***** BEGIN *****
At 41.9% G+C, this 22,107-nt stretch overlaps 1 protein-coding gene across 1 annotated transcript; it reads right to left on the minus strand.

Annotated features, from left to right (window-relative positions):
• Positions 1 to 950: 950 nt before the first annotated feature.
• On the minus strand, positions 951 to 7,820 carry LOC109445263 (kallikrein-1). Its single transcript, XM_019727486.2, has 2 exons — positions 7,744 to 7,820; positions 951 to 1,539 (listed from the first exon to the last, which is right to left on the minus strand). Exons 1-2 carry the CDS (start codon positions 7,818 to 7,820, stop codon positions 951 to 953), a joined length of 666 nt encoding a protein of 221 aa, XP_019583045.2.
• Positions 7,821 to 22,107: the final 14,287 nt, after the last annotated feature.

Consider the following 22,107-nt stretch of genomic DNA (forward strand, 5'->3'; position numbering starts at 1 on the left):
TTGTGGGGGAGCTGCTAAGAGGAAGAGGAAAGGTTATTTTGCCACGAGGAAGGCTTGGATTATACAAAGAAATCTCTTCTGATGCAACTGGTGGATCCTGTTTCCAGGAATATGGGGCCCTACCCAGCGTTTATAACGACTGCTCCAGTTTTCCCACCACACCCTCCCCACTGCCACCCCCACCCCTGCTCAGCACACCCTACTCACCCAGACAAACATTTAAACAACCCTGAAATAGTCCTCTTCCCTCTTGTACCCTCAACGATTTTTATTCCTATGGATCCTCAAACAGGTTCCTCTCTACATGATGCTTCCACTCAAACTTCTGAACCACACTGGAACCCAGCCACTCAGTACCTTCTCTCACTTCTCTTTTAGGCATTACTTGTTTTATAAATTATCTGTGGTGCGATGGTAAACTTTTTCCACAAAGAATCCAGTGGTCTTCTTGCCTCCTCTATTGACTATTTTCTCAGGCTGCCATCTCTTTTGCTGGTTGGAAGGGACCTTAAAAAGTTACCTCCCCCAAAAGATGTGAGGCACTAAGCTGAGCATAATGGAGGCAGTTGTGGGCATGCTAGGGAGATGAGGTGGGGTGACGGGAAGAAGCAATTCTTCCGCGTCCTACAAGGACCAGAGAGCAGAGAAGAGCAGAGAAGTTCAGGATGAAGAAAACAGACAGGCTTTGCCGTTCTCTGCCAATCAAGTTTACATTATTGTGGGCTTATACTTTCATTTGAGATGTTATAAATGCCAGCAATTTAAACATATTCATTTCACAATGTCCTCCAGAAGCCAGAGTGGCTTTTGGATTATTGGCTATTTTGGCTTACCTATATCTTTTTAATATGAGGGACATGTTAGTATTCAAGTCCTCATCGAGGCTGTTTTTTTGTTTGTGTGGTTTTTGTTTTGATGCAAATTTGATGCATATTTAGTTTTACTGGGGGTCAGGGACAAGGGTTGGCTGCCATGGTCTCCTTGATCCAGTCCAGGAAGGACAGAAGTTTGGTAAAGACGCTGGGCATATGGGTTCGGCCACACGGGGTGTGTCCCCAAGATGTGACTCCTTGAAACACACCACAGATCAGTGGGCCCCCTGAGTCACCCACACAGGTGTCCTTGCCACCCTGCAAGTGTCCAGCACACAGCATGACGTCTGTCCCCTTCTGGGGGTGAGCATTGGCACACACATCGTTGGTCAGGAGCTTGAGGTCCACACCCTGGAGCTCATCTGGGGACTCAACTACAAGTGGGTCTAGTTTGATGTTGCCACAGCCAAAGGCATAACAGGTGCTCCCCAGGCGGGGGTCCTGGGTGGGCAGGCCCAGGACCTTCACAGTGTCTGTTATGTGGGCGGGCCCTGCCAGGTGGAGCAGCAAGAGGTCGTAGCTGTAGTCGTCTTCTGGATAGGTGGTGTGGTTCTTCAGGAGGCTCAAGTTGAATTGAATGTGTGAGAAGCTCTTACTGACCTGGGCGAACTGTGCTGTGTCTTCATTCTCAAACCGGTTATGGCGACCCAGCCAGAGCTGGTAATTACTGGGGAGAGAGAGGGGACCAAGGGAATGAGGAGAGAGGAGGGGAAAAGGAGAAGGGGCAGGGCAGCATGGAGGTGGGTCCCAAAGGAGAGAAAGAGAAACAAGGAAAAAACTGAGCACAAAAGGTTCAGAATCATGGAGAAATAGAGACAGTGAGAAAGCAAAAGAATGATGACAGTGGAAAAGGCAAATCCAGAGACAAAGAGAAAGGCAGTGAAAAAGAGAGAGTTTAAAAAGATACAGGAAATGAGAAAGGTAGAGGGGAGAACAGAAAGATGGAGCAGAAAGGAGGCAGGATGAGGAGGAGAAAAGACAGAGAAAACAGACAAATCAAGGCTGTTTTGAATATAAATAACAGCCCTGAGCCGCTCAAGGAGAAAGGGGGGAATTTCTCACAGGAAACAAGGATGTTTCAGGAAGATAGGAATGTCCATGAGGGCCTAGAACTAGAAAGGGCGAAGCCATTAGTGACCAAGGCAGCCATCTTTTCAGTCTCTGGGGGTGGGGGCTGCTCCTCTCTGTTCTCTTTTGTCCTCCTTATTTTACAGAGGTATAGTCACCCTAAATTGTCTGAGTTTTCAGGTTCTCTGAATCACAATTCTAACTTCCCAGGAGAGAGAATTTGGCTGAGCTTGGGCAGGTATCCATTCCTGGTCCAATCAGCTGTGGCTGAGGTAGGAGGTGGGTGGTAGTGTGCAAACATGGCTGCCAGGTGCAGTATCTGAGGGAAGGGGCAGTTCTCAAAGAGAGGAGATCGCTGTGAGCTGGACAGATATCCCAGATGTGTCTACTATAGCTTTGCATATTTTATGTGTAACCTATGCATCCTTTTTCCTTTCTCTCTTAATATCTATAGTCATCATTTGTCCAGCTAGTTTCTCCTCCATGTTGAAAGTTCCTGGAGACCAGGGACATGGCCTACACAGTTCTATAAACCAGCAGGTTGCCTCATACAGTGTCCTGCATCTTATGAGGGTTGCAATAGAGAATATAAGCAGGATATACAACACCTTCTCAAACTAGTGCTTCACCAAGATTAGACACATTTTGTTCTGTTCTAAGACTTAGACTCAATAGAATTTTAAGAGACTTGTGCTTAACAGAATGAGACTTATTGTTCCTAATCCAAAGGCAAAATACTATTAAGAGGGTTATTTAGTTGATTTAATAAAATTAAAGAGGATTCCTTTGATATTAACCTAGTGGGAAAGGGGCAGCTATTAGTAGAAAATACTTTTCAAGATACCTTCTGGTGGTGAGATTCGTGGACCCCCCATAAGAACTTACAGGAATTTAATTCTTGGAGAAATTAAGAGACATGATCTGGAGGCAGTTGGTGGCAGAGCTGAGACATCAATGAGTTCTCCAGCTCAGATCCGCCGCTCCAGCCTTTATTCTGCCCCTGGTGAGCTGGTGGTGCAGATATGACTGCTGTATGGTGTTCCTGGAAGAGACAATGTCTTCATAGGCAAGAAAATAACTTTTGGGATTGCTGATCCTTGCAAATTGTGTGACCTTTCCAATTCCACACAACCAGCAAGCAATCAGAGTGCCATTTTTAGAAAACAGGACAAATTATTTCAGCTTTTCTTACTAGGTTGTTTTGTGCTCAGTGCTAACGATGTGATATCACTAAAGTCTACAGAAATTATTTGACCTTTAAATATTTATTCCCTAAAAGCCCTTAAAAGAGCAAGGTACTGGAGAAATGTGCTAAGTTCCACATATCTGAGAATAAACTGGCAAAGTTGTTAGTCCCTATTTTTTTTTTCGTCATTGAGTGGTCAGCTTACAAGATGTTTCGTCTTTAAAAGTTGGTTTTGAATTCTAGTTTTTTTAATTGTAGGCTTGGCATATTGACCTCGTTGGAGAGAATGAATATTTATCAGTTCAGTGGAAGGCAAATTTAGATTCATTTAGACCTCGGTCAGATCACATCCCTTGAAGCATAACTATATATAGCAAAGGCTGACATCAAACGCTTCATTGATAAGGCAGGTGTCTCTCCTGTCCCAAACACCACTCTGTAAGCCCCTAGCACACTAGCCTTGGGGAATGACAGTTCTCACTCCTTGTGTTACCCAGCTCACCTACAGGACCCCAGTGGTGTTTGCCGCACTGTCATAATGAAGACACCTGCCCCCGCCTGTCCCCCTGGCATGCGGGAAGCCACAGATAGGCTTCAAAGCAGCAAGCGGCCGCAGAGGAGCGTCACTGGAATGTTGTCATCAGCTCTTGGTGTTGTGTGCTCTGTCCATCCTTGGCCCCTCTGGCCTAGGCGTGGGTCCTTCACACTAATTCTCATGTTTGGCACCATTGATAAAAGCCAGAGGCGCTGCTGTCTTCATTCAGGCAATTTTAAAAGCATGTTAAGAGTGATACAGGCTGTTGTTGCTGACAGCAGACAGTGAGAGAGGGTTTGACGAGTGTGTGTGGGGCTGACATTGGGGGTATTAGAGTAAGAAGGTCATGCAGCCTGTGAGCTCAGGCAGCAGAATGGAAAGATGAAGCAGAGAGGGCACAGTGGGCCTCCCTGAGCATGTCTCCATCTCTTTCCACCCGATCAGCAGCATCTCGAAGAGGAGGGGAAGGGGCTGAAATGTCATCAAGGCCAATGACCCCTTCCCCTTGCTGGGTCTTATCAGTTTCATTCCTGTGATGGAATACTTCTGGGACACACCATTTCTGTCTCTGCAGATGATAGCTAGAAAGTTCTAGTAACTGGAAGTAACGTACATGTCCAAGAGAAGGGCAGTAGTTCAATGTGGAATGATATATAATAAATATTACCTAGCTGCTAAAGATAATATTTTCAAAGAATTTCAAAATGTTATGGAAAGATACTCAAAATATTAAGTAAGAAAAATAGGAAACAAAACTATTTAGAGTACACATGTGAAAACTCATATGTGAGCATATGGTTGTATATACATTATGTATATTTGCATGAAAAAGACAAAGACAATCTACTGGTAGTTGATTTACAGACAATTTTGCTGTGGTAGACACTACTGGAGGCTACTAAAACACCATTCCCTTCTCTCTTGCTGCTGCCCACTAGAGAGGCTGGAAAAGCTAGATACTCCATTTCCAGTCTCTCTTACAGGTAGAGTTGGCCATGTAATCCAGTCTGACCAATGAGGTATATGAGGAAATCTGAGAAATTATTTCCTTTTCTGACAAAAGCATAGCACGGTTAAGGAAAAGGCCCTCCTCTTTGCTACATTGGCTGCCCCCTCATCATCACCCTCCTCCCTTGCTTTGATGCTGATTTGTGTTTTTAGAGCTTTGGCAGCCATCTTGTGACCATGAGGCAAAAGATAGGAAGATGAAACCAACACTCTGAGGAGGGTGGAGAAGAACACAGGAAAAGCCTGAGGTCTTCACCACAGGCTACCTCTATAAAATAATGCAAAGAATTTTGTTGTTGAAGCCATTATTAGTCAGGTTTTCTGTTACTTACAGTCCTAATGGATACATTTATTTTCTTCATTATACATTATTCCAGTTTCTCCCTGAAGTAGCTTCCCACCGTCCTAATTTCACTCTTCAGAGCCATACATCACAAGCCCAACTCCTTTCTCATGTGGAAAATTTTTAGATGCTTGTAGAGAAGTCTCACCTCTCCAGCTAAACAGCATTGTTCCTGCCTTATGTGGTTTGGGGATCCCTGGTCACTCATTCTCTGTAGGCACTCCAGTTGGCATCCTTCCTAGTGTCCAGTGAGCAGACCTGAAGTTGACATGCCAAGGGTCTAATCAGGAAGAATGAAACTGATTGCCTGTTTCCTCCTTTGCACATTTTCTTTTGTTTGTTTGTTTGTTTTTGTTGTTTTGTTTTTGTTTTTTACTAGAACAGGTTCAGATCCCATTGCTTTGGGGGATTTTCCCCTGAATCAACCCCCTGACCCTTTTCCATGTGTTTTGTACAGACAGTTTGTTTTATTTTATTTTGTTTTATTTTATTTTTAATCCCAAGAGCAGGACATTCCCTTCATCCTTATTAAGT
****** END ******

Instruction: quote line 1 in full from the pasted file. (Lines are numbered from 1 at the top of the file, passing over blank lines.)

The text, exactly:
At 41.9% G+C, this 22,107-nt stretch overlaps 1 protein-coding gene across 1 annotated transcript; it reads right to left on the minus strand.